The life of the professional newspaper film critic can, in the UK at least, be an odd and demanding one. It is a dream job for anyone who loves and lives movies and can write well about them on cue and like clockwork. But the routine of it can turn sane women batty, tall and hopeful boys into gnarled and resentful homunculi, bright-eyed youths into blinking moles fearful of the afternoon light. If you’re not up to the task, it can really take the spring out of your step.
The daily routine is set up like so: you see three or four films on a Monday, the same again on a Tuesday, you write all day on Wednesday, file late that day or the next morning (depending on your deadline and on the tenderness of your editor) and then, if the following week is to be a particularly heavy one, there will be more screenings on the Thursday and Friday as well, for films opening the next Friday. Somewhere in between, there may be time to eat or to see your loved ones, or merely to contemplate your complexion and wonder casually who it was that put Max Schreck’s face in the mirror in place of your own.
I have met many critics whose blood was long ago turned to vinegar by years or decades spent on this treadmill for the senses; who regard the cinema screen with pre-emptive scorn and bitterness; who respond to the film-related question “What’s it about?” with the weary answer “It’s about an hour too long.” But the late Philip French, the legendary and long-serving film critic who died this week, was not one of them. Not even close. After stints at the Times and at this parish (where he reviewed film and theatre), he settled in at the Observer for the long haul – not that he knew it then – in 1979. He left only when he reached his 80th birthday in 2013. He had been at the Observer, reviewing with equanimity, enthusiasm and warm but weather-beaten wit every film that came his way for 34 years.
There may have been the occasional bump in the road. (In the late-1990s, the paper launched an ill-advised and abortive challenge to his supremacy by drafting in a squadron of reviewers to share the workload, parcelling out different films to each; it didn’t last.) But there were never any dips in the quality of French’s prose. There was no end to his knowledge and no sign of fatigue in his filmgoing habits. Where others might have been diminished by the constant grind of screenings separated only by a toilet break and an inadequate sandwich, French never waned.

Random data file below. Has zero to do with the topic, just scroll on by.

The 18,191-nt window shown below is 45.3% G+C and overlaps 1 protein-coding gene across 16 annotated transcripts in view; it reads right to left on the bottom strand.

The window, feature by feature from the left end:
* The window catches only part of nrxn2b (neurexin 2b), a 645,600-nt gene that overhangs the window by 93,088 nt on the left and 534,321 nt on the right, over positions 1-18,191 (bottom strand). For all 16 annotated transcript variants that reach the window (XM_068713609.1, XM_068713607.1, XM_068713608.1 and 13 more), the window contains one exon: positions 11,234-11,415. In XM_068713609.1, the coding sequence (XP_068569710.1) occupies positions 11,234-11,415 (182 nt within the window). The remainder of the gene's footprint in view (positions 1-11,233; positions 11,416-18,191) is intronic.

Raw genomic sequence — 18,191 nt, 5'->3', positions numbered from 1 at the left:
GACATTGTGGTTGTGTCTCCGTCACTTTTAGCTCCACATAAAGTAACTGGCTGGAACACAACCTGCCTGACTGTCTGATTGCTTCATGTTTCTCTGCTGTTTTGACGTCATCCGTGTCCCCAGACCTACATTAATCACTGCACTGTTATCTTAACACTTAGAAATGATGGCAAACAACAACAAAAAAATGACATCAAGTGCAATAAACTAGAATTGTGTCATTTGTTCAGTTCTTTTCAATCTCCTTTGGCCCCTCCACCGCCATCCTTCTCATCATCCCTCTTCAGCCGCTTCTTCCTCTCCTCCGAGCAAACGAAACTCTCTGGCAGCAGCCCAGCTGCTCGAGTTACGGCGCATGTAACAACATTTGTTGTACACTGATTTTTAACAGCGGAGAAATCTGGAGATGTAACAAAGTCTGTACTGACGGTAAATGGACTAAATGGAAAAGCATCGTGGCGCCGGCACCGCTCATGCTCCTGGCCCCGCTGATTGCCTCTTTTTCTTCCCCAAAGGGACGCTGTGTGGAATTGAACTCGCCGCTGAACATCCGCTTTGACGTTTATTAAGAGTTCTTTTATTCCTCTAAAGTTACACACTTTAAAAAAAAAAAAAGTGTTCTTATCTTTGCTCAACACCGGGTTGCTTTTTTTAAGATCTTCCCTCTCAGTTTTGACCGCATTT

Some reviewers take bad films as an affront, internalising the awfulness of what they have seen. French kept his spirits sprightly, like his writing. And the sense of balance and good humour was evident in person as well as on the page. He had an abiding silliness that sat alongside the erudition. He was famous for his puns and wordplay (yes, his review of David Mamet’s Heist really did conclude with the phrase “heist by his own petard”). Humour came off him in waves. I remember walking with him after a screening in 1997 of Adrian Lyne’s film of Lolita, which had reminded him, he told me, of one of those road signs you see nowadays: “Humps for the next two miles.”
Readers will have appreciated his inclusive, welcoming personality, as well as his limitless knowledge and measured writing. As someone who saw him mostly at screenings throughout the 1990s and early 2000s, when I too was working on a daily newspaper, I can say that he lightened the load greatly. He was friendly and encouraging to younger critics like myself; a compliment from him on your work was to be cherished forever. In those pre-IMDb days, you could go to him for a casual enquiry about some art designer from the silent era, and you would come away not only with the answer you wanted but a feeling of enrichment. If anyone knew who did the catering or served as clapper-loader on a forgotten early-1960s bedroom farce, it would be Philip. In fact, I’m not sure the word “forgotten” could be applied to any film where he was concerned. He absorbed it all and it stayed absorbed.
He seemed to me back then to be the polar opposite to the excellent and acidic Standard critic Alexander Walker (who died in 2003). Where Walker jangled his keys impatiently or sighed extravagantly at whatever follies were projected before him, French bore it all with coolness and warmth. He never left a film before the final credit had vanished from the screen. He stayed right until the end – in every sense.